Unbeknownst to the driver, Hobbs was knocked to the ground and crushed under the truck’s weight. When the truck accelerated forward, Hobbs’ coworker ran him over a second time. He was killed on impact. 

The only eyewitness to the December 2016 incident, a bystander named Greg Turner, said that he didn’t hear a backup beeper on the truck as it reversed. Maybe Hobbs hadn’t either. 


Public Domain

The Kentucky Labor Cabinet on Monday complied with a judge’s order to publicly name an employee who was accused of sexual harassment, but cleared by an internal investigation.

Franklin Circuit Judge Phillip Shepherd ruled this month that names of employees accused of sexual harassment should be public regardless of whether the claim was proven, and ordered the cabinet to provide the Kentucky Center for Investigative Reporting with the name it previously withheld.The cabinet sued KyCIR in April to keep the names of employees secret, if the allegations weren’t substantiated.

Wikimedia Commons

If your doctor, social worker or therapist has violated professional standards, you have a right to that information under the open records law. But that could change under a bill before the state Senate.

The purpose of the 269-page bill is a reorganization of Kentucky’s licensing boards. But the bill also includes new language allowing discipline to be meted out via “a public reprimand or private letter of admonishment.”

You are in a foreign country. And things are certainly looking a bit foreign.

Do you sit or squat? Can you toss toilet paper down the bowl or hole?

Let the signs guide you.

That is, if you can understand them.

Doug Lansky, author of the Signspotting series of books, knows how toilet etiquette signs can be mysterious, misleading and hilarious. His books include all types of funny warning and advice signs, but the topic of toilets is especially popular.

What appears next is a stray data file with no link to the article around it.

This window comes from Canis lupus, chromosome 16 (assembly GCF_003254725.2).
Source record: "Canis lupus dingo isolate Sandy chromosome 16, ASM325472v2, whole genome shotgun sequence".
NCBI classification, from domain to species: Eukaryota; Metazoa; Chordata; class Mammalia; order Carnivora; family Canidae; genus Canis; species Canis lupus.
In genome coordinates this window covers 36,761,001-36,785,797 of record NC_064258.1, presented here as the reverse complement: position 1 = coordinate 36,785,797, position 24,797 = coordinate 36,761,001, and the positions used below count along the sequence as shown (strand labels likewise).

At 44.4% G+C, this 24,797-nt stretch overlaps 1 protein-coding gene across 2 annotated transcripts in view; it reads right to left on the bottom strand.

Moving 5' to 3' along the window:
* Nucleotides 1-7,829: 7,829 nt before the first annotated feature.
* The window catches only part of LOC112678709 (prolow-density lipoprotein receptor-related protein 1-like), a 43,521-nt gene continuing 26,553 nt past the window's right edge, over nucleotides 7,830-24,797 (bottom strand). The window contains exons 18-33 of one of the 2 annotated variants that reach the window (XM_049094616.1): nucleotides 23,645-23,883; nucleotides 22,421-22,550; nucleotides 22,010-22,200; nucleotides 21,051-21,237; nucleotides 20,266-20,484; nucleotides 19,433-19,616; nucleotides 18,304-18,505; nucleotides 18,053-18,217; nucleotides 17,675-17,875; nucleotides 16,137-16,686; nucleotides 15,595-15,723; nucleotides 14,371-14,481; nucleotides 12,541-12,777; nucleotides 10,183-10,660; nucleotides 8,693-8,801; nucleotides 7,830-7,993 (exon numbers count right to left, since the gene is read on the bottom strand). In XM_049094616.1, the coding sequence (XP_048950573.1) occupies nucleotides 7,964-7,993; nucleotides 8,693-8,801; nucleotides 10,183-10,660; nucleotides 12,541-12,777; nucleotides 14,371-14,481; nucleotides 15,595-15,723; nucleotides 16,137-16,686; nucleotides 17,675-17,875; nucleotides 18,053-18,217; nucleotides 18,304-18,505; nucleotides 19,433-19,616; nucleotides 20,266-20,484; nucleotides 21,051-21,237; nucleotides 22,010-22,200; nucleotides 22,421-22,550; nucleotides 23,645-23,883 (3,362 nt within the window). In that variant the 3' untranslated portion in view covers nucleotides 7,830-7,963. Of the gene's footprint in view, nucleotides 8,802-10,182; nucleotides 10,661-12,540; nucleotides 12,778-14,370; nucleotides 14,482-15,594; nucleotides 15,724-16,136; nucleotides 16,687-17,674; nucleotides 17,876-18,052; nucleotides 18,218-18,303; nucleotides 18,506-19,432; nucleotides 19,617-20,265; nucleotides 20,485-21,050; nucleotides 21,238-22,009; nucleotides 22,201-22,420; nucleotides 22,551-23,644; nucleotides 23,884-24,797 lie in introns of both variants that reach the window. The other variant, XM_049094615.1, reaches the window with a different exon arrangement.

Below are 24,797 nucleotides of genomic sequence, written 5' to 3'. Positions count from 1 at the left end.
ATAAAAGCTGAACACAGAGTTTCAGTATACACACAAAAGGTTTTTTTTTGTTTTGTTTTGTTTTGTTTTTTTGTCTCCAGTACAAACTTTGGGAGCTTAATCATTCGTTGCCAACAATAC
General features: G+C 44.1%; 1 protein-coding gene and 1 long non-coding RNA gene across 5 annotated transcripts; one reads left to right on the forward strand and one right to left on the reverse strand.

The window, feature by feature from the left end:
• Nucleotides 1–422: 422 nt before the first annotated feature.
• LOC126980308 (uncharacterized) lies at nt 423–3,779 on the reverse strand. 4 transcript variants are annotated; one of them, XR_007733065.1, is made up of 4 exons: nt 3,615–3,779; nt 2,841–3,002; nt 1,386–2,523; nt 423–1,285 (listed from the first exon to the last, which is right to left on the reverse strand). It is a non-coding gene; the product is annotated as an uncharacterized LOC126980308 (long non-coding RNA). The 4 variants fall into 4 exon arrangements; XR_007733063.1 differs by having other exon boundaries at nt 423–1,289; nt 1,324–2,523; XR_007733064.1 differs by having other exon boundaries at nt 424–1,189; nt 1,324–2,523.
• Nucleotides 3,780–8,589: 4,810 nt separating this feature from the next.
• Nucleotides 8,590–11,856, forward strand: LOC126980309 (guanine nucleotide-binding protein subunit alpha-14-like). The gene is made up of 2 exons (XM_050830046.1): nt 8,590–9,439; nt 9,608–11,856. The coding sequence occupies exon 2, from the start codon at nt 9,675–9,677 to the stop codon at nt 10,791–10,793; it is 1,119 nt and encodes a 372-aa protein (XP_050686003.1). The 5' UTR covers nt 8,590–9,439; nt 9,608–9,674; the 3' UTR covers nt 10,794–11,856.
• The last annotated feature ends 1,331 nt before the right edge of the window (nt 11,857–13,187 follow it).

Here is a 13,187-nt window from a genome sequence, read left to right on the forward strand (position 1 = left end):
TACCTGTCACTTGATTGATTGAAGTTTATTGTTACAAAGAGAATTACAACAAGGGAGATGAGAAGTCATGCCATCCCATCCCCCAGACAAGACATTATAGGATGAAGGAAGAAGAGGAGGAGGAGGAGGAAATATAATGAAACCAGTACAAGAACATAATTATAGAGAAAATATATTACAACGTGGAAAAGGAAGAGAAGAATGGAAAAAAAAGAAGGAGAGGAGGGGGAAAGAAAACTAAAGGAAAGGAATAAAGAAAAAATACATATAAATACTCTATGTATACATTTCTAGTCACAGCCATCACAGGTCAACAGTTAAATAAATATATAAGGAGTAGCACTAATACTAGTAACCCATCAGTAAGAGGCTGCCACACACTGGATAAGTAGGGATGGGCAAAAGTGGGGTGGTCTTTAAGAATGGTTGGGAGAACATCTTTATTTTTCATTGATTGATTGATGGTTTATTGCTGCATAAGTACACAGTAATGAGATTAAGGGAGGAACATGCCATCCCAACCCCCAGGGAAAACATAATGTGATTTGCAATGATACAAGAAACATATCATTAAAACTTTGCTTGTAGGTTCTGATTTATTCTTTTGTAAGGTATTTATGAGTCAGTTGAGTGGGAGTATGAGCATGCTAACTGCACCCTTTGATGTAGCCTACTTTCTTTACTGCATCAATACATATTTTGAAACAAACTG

Copyright 2018 NPR. To see more, visit http://www.npr.org/.

On the day before President Trump's inauguration, the outgoing Obama administration passed a last-minute directive banning the use of lead ammunition and fishing sinkers on federal land.

Recently, the deteriorating health of a bald eagle showed the effects of lead poisoning. Obama's regulation is intended to protect wildlife from exactly that.

But hunters are hoping Trump will soon overturn it.

Last week, an officer from the Pennsylvania Game Commission brought a bald eagle to the Carbon County Environmental Education Center in northeastern Pennsylvania.

Once the largest U.S. rail company, the Pennsylvania Railroad ceased operations nearly half a century ago. But volunteers are researching and protecting that history at the station in Lewiston, Pa.

Eleanor Klibanoff is a reporter for Keystone Crossroads, a statewide public media initiative reporting on the challenges facing Pennsylvania cities.

The U.S Advisory Council on Human Trafficking issued its first-ever report on Tuesday. This group was founded last year when President Obama appointed 11 people, all of whom are survivors of human trafficking themselves, to run the council.

Two weeks ago, Hurricane Matthew hit Haiti hard, devastating the southern end of the poorest country in the Western Hemisphere.

It's hard to look at the photos coming out of Haiti and not be moved to action. But if you're thinking now is the time to hop on a plane and get involved in disaster relief work, groups working on the ground have one piece of advice: pump the brakes.